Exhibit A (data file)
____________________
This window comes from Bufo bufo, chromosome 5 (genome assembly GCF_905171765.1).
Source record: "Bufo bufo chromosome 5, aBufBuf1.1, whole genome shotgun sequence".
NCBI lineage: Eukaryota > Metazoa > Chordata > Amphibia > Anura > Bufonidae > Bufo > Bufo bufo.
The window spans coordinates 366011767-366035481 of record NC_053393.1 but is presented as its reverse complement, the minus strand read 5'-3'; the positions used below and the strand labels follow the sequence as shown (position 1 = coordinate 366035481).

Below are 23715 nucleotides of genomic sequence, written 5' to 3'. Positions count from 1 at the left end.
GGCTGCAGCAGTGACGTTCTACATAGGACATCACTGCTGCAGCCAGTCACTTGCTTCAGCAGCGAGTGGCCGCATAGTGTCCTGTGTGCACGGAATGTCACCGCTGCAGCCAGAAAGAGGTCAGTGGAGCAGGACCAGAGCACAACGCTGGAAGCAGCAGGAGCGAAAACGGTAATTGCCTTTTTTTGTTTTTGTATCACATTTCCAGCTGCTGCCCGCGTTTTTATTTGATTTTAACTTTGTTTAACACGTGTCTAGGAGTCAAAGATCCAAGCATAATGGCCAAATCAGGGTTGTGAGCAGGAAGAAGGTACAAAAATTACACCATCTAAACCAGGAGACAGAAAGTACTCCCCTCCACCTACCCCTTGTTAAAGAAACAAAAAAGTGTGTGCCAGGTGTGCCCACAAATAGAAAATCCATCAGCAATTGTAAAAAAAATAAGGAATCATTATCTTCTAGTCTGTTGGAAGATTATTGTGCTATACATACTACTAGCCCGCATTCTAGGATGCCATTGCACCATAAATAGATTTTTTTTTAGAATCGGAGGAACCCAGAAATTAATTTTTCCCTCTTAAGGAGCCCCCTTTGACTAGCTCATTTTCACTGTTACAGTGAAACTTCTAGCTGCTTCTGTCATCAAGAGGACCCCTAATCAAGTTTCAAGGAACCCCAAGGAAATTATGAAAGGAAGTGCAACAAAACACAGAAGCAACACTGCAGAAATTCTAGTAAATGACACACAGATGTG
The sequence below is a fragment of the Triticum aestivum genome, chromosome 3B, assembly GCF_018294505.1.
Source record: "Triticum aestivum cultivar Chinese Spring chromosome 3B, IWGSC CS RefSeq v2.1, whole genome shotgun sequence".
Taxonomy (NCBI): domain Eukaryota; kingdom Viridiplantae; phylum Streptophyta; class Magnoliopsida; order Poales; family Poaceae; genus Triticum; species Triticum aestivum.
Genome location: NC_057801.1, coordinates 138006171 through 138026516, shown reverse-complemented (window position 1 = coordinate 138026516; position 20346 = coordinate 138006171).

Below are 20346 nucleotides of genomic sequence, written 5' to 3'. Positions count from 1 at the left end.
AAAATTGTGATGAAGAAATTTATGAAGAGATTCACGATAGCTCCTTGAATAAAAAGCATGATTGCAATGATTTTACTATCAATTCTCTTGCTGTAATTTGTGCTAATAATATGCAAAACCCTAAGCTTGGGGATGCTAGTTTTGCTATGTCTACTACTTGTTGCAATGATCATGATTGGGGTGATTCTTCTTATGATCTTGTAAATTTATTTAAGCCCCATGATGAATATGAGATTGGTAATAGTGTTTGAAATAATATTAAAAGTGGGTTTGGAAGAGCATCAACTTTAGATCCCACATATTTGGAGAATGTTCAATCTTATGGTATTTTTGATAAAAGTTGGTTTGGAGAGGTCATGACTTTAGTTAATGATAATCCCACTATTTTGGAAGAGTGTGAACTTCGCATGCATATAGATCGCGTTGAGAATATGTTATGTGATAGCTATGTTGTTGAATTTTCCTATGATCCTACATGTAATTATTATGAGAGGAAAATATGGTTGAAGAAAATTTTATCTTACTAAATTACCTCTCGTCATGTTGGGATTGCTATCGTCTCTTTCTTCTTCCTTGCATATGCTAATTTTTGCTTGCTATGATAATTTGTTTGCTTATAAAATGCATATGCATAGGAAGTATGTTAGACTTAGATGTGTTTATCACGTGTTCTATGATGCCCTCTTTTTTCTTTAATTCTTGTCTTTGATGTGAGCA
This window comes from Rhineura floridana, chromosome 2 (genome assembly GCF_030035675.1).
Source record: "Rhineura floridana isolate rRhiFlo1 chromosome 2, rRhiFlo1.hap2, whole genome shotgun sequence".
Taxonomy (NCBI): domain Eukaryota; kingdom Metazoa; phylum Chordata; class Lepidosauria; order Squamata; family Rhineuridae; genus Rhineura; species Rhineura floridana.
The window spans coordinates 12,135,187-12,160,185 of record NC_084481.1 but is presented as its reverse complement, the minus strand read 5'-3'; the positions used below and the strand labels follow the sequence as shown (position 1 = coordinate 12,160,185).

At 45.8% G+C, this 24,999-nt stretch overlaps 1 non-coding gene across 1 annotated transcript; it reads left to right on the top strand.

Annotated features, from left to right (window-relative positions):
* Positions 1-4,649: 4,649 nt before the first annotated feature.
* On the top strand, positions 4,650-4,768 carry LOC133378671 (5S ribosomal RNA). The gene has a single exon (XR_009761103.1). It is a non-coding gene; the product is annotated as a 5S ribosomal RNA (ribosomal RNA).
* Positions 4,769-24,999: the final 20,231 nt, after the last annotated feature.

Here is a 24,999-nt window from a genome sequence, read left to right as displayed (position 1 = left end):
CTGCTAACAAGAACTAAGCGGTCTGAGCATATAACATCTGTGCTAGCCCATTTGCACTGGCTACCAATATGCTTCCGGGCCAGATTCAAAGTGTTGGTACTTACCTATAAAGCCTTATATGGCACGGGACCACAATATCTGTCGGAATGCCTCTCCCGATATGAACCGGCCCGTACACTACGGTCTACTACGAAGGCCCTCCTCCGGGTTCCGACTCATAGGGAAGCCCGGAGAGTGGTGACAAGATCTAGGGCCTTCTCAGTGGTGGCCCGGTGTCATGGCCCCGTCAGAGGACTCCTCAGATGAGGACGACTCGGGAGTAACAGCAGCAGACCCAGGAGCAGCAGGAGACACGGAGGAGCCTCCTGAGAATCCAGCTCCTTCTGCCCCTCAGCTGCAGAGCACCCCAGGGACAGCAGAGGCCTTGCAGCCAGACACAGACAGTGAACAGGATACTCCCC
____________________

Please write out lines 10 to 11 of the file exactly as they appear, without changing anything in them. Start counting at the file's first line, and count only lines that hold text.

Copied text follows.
Genome location: NC_057801.1, coordinates 138006171 through 138026516, shown reverse-complemented (window position 1 = coordinate 138026516; position 20346 = coordinate 138006171).

Below are 20346 nucleotides of genomic sequence, written 5' to 3'. Positions count from 1 at the left end.